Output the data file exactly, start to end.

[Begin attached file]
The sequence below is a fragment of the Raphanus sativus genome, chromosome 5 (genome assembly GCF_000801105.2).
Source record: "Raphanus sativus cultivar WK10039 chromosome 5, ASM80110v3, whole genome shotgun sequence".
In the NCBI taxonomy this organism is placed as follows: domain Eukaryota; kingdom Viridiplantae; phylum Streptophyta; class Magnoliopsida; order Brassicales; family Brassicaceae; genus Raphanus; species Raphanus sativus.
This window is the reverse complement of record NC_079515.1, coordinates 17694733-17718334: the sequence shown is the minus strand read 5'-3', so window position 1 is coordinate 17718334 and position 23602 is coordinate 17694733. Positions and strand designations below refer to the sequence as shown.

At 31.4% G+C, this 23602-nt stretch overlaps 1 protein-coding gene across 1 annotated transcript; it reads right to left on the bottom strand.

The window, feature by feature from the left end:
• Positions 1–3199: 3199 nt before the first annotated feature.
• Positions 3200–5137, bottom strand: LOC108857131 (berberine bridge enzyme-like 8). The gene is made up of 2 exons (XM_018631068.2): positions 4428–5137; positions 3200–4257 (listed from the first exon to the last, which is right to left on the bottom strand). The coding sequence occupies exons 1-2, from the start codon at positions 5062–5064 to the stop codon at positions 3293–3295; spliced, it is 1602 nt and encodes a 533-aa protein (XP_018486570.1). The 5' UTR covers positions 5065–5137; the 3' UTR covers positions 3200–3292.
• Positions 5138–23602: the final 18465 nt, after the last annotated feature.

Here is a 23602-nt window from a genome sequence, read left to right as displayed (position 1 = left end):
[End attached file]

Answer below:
The sequence below is a fragment of the Raphanus sativus genome, chromosome 5 (genome assembly GCF_000801105.2).
Source record: "Raphanus sativus cultivar WK10039 chromosome 5, ASM80110v3, whole genome shotgun sequence".
In the NCBI taxonomy this organism is placed as follows: domain Eukaryota; kingdom Viridiplantae; phylum Streptophyta; class Magnoliopsida; order Brassicales; family Brassicaceae; genus Raphanus; species Raphanus sativus.
This window is the reverse complement of record NC_079515.1, coordinates 17694733-17718334: the sequence shown is the minus strand read 5'-3', so window position 1 is coordinate 17718334 and position 23602 is coordinate 17694733. Positions and strand designations below refer to the sequence as shown.

At 31.4% G+C, this 23602-nt stretch overlaps 1 protein-coding gene across 1 annotated transcript; it reads right to left on the bottom strand.

The window, feature by feature from the left end:
• Positions 1–3199: 3199 nt before the first annotated feature.
• Positions 3200–5137, bottom strand: LOC108857131 (berberine bridge enzyme-like 8). The gene is made up of 2 exons (XM_018631068.2): positions 4428–5137; positions 3200–4257 (listed from the first exon to the last, which is right to left on the bottom strand). The coding sequence occupies exons 1-2, from the start codon at positions 5062–5064 to the stop codon at positions 3293–3295; spliced, it is 1602 nt and encodes a 533-aa protein (XP_018486570.1). The 5' UTR covers positions 5065–5137; the 3' UTR covers positions 3200–3292.
• Positions 5138–23602: the final 18465 nt, after the last annotated feature.

Here is a 23602-nt window from a genome sequence, read left to right as displayed (position 1 = left end):